Aim: This project encourages you to reflect on the wider potential of observational drawing, in particular how you can use what you look at more experimentally as you develop your composition. You probably normally start by finding an interesting subject or setting up a still life. This project asks you to reverse this process by finding what may seem an initially unpromising subject, but one with several elements, and then building up the composition to create an interesting drawing. This will encourage you to reflect on the potential of a more creative and open-ended approach to composing drawings.
Method: Find an inconspicuous area of a room or small area outdoors where several elements are juxtaposed. Take photos and make sketches of cropped details. Make several drawings, playing with the composition of the elements. Allow interesting features to develop; extend lines, repeat motifs, allow forms to come together in unusual ways. Be as playful as possible with pattern, texture, form, etc., whilst still being sensitive to what you’re looking at. You may find that photocopying your drawing, cutting it up and making a collage will help – or overlaying tracing paper to create repetitions of interesting lines and shapes. As you progress you may find that parts of the subject which feature large in reality disappear completely in your drawing, while incidental patterns of shapes develop their own status.
Reflection: In your learning log, reflect on how far you’ve moved from your original subject. Is your final drawing still of the object, or is it now more a drawing about the process of looking and being creative?
Reflect on whether you’ve made the best possible use of the space available to you. Are some areas simply ‘background’? What more could you have done to develop these areas of your drawing?
After a quick look around I choose the mundane collection of a patio table and chairs. This less than inspiring collection sat forlornly in the corner of the garden in early January hunkered down awaiting the return of sun and warmth. My initial attraction to this collection was the negative spaces that were created by the various elements of chair arms, backs and legs.
I started with standard drawings of the ‘scene’, essentially drawing exactly what was in front of me! I then progressed by focussing on various elements of the scene cropping elements to tighten the view and exclude elements I didn’t wish to include. This process progressed to eventually focussing on the texture of the wooden chairs and the patterns created by the linear.
The drawings I did were a gradual progression from the overall view of the table and chair set to ever closer viewpoints with cropping.. This has been explored further by eliminating the view and depiction of the subject elements and using frottage as the main means to depict the tone and texture.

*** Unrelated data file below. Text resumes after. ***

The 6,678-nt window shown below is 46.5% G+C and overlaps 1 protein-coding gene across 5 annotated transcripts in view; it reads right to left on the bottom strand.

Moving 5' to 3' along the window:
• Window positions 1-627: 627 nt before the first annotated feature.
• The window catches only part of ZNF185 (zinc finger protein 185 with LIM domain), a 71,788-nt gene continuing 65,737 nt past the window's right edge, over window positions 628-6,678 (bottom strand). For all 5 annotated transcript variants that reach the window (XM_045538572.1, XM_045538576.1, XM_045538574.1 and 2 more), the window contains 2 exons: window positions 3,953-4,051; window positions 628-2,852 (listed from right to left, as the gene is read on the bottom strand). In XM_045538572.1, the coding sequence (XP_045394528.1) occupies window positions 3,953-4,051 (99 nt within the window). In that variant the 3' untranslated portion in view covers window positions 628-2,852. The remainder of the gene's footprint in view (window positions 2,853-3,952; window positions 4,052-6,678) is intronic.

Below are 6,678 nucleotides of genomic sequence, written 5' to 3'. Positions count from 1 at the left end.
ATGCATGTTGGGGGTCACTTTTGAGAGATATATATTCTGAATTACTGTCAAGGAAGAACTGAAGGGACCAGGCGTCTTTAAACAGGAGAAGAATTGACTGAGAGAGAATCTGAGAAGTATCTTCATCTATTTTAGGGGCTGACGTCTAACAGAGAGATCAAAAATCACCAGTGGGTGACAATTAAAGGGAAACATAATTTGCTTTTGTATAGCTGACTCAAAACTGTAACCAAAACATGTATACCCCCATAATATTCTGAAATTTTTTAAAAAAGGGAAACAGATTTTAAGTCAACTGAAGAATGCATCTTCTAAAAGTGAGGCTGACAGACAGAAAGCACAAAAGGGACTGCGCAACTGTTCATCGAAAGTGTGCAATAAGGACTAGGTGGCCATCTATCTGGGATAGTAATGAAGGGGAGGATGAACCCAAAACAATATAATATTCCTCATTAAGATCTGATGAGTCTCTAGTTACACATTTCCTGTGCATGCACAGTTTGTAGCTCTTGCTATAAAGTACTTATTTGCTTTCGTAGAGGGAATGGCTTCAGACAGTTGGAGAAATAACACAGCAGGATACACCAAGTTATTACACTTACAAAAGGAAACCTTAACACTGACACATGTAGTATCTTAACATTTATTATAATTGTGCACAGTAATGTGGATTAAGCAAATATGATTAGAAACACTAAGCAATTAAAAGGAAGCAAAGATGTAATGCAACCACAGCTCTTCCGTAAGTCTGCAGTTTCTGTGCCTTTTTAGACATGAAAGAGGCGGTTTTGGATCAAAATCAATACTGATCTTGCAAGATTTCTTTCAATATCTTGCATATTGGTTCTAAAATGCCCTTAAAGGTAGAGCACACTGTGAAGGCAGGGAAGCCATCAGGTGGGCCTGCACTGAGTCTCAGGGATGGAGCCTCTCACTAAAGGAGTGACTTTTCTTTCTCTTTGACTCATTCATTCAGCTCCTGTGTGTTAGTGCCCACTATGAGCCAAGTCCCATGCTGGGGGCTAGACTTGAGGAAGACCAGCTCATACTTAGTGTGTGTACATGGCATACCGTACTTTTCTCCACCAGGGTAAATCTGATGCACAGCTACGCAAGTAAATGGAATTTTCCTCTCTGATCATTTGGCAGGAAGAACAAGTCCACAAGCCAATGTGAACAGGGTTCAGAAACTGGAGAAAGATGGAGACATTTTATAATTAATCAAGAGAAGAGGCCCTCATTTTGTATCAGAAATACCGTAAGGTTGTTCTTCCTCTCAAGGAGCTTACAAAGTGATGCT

I overlaid this with a chair drawing and in hindsight this wasn’t necessary and has become a distraction. If I had used a medium which wasn’t as heavy toned – dark as black ink it may also have been better. The ink tends to dominate the picture subrogating the texture of the wood slats and the chair seat pattern which was to be the main subject!
The final set of three drawings 1-1-07, 08 and 09. have moved substantially from the initial depictions of the table and chairs set in the garden.
Looking at them now a few days later I think I could have developed them further omitting the chair but including elements of the chair instead.
I have cropped picture 08 to give a visual depiction of what I should have done. I could chop it and make it A4 or A5 losing the elements depicting the chair.
I believe I have used the space, picture plain well. In the first few drawings the dark surrounds, i.e. background are necessary to throw in relief the table and chairs. On the latter few drawings the background has become the main element of the drawing as it is fully textured with frottage indicating the wood slat pattern and wood texture.
The plainness of background in drawing 1-1-06 is bland but probably necessary to profile the chair slats and structure. Drawing 1-1-09 has a shaded background but tis tip it been ‘ordinary’ I have randomly splashed with water the water soluble shading to give a haphazard rather than a regular appearance.
The best use of background are probably the drawings with frottage where the whole of the paper has been more or less incorporated into this technique with some over drawing. This has also resulted in a unity of the picture as a whole with this common element across the whole surface.
This idea and concept could have been developed further by progressing the drawing with various elements of frottage, using different media and then using elements of the chair or the linear patterns created with the negative space to overlay this frottage ‘background’.